The first was the retro-clones. This was to me by far the least interesting part of the OSR, though some argued a necessary part, and they are pretty much finished now (since we've cloned just about everything that could be cloned and a few things that maybe shouldn't have been, to the point that we're left picking through Dave Arneson's discarded grocery bills in search of mythical clues to some kind of lost UR-D&D).

The second phase is still going on, which is the largely rules-fronted OSR games: those games that are not retroclones but whose innovation and creativity is largely focused on rule-modifications of the standard D&D concept. These are games like ACKS, Lamentations of the Flame Princess, or Fantastic Heroes & Witchery.
These could still go strong for a good long while, because there's way more room for creative maneuvering than with the retro-clones or even the almost-clones like Adventures Dark and Deep, as good as that is.

But now what we're just starting to see is Phase III: which is the products that are all about focusing on an old-school setting that obliges a new way of playing D&D; these will have rules that are different from the standard but what makes them shine is not the rules-difference but the setting-difference. I'm proud to say that Arrows of Indra is one of them (as is the aforementioned Spears of the Dawn), but I also think these are in some ways just the baby-steps (or easy pickings) of what will eventually become a huge new source of creative wealth for the OSR.

These types of OSR-games are exactly the kind I'm interested in making. Aside from AoI, within a month or two we'll see the release of Dark Albion: The Rose War. What will make it interesting and different from the two examples above is that AoI and Spears both got their inspiration from looking at D&D from the point of view of a cultural difference in setting; whereas Dark Albion is going to be, to slightly alter Conley's demands, "European Fantasy with depth". It will be D&D done for deep-historical gritty European fantasy, which will be closer in some ways to stuff like Ars Magica, Harn, or Pendragon than anything we've seen for the OSR thus far. Indeed, while it will be instantly familiar (and particularly appealing, I think, to any Game of Thrones fan) its 280-or-so pages of historical-fantasy detail will unlike any D&D setting I've ever seen.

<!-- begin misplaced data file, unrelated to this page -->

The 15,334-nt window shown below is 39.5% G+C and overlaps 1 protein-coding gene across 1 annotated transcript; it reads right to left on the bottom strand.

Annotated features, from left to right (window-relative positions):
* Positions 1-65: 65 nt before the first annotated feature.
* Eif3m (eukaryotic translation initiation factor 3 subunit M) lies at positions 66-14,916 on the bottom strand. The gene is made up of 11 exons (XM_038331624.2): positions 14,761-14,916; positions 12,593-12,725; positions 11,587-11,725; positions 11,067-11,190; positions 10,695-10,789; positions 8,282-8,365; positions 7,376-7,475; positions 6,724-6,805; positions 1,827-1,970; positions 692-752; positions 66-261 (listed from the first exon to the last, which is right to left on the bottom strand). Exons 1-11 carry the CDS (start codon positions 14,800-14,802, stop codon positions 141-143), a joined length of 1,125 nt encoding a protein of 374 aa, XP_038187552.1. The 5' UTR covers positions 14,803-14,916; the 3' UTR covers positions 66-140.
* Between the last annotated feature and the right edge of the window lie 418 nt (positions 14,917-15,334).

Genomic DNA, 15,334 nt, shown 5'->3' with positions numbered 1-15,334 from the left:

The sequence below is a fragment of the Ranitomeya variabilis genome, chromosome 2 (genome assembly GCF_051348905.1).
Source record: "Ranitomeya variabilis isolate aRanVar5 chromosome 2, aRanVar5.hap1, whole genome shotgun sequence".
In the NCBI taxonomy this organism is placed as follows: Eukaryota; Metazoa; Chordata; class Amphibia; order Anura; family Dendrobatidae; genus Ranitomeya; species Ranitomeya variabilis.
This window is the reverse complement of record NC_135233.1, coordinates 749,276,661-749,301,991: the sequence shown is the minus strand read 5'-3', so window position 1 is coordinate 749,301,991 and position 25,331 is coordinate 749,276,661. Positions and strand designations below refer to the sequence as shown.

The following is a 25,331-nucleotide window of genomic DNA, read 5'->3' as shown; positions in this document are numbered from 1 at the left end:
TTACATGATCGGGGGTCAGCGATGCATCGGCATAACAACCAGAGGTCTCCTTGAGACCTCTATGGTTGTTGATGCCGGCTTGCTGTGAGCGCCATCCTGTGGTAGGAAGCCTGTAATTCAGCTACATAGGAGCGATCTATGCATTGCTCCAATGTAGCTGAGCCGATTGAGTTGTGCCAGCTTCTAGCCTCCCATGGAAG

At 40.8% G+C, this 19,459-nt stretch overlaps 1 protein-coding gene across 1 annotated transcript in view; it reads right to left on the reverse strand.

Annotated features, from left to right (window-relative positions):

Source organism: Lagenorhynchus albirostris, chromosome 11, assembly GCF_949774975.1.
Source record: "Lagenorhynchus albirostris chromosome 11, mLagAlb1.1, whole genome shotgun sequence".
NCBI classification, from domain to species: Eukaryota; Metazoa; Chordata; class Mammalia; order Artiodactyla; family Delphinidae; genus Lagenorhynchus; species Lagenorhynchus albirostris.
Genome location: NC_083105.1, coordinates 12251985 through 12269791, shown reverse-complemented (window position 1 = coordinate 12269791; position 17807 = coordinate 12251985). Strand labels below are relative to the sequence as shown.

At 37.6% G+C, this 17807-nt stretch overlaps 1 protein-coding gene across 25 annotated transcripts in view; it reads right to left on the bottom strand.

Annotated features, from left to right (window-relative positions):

The days where people could get away with the "10' x 10' room with 2 giant rats and exactly 2000cp" rut that the JMal-branch of the OSR nearly got stuck in is over. What's coming up now will defy anyone to think that there's a lack of creativity in the OSR, as if the second-phase products hadn't made that claim provably absurd already.

RPGPundit

Currently Smoking: Ashton Old Church Rhodesian + C&D's Crowley's Best

(originally posted May 22, 2015)

Sunday, 25 June 2017

The End of Dark Albion


It finally ended, yesterday.  The original Dark Albion campaign, the one that inspired the Dark Albion setting book, and was ultimately responsible for Cults of Chaos too, and the upcoming Lion & Dragon RPG, and a bunch of material that will be coming out in my "RPGPundit Presents" series, it's all over.




The PCs, all but two, died in the tower of Morgan Le Fay.


It had been a spectacular campaign, six years in the making.
Obviously, it'll live on, through all the other games of Dark Albion people have played, are playing and will play.  Myself included; because I'm pretty sure I'll be running Albion again real soon.

As for now, a little break, then maybe some short games, and after that another long campaign. Who knows what it'll produce?

RPGPundit

Currently Smoking: Moretti Rhodesian + Gawith's Commonwealth

Saturday, 24 June 2017

Still Working on My Latest Project: "The Child Eaters"

The design part of my new project is coming along. It's going to be a series of short products of all different varieties, and right now I'm working with my (as yet still Mystery) publisher in terms of how it's going to look.  I love the idea we currently have for the cover.


Meanwhile, I keep working on product.  My latest?  "The Child Eaters".  It is a kind of adventure scenario, detailing a pretty classic but very spooky type of cult coming out of witchcraft stories of the medieval world.

Keep in touch for more information about these as the project continues!


RPGPundit

Currently smoking: Ben Wade Rhodesian + Image Latakia

Friday, 23 June 2017

Thursday, 22 June 2017

Why the Traditional GM/Player Roles Matter

In a recent RPGsite thread, the age-old debate was once again reignited about the question of why it would be a bad thing to take away certain powers from the GM (in this case, the GM's authority to roll dice).  Some of the typical arguments were presented; and here's my response to them.


a. You maintain the traditional role of the GM as "it's all about meeee!"

No, I maintain his traditional role as "The GM is the final authority of the RPG game; NOT the loudest most annoying player, NOT the "rules-as-written-and-interpreted-by-the-best-rules-lawyer, NOT the Asshole Game Designer who thinks his own personal genius makes him a better judge of what should happen at a gaming table 3000 miles away from him than the guy actually running the table; NOT a movement that thinks GMs are a Product of Rape-Culture Imperialist White Patriarchy".